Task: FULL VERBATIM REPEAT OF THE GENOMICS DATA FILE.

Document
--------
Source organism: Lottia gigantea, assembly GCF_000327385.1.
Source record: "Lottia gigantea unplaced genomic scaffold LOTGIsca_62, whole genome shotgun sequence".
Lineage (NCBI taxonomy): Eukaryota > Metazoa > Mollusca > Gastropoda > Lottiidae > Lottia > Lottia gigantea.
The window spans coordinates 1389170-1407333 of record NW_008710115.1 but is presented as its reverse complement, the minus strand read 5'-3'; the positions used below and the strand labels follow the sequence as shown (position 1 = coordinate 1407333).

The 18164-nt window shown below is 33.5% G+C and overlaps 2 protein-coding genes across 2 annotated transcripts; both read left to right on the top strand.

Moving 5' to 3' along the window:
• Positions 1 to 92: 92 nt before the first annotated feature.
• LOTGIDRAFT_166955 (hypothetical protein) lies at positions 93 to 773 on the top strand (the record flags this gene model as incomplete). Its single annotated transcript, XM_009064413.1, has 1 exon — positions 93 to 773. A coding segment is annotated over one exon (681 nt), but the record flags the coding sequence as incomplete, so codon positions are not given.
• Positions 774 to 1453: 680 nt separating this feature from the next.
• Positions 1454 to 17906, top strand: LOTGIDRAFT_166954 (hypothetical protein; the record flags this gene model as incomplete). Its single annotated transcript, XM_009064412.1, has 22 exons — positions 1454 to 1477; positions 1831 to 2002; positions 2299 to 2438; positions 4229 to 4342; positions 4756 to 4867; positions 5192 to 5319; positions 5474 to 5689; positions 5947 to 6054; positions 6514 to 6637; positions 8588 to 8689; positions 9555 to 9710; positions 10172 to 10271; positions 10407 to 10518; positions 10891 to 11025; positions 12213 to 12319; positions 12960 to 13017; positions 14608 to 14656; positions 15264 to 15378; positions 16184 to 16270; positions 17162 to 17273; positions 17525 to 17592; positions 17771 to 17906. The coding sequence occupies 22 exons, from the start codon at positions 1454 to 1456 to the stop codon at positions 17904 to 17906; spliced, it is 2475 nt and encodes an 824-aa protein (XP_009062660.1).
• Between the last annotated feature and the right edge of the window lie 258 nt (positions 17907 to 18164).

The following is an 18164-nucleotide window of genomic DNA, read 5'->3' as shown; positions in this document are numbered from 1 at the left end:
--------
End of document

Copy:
Source organism: Lottia gigantea, assembly GCF_000327385.1.
Source record: "Lottia gigantea unplaced genomic scaffold LOTGIsca_62, whole genome shotgun sequence".
Lineage (NCBI taxonomy): Eukaryota > Metazoa > Mollusca > Gastropoda > Lottiidae > Lottia > Lottia gigantea.
The window spans coordinates 1389170-1407333 of record NW_008710115.1 but is presented as its reverse complement, the minus strand read 5'-3'; the positions used below and the strand labels follow the sequence as shown (position 1 = coordinate 1407333).

The 18164-nt window shown below is 33.5% G+C and overlaps 2 protein-coding genes across 2 annotated transcripts; both read left to right on the top strand.

Moving 5' to 3' along the window:
• Positions 1 to 92: 92 nt before the first annotated feature.
• LOTGIDRAFT_166955 (hypothetical protein) lies at positions 93 to 773 on the top strand (the record flags this gene model as incomplete). Its single annotated transcript, XM_009064413.1, has 1 exon — positions 93 to 773. A coding segment is annotated over one exon (681 nt), but the record flags the coding sequence as incomplete, so codon positions are not given.
• Positions 774 to 1453: 680 nt separating this feature from the next.
• Positions 1454 to 17906, top strand: LOTGIDRAFT_166954 (hypothetical protein; the record flags this gene model as incomplete). Its single annotated transcript, XM_009064412.1, has 22 exons — positions 1454 to 1477; positions 1831 to 2002; positions 2299 to 2438; positions 4229 to 4342; positions 4756 to 4867; positions 5192 to 5319; positions 5474 to 5689; positions 5947 to 6054; positions 6514 to 6637; positions 8588 to 8689; positions 9555 to 9710; positions 10172 to 10271; positions 10407 to 10518; positions 10891 to 11025; positions 12213 to 12319; positions 12960 to 13017; positions 14608 to 14656; positions 15264 to 15378; positions 16184 to 16270; positions 17162 to 17273; positions 17525 to 17592; positions 17771 to 17906. The coding sequence occupies 22 exons, from the start codon at positions 1454 to 1456 to the stop codon at positions 17904 to 17906; spliced, it is 2475 nt and encodes an 824-aa protein (XP_009062660.1).
• Between the last annotated feature and the right edge of the window lie 258 nt (positions 17907 to 18164).

The following is an 18164-nucleotide window of genomic DNA, read 5'->3' as shown; positions in this document are numbered from 1 at the left end: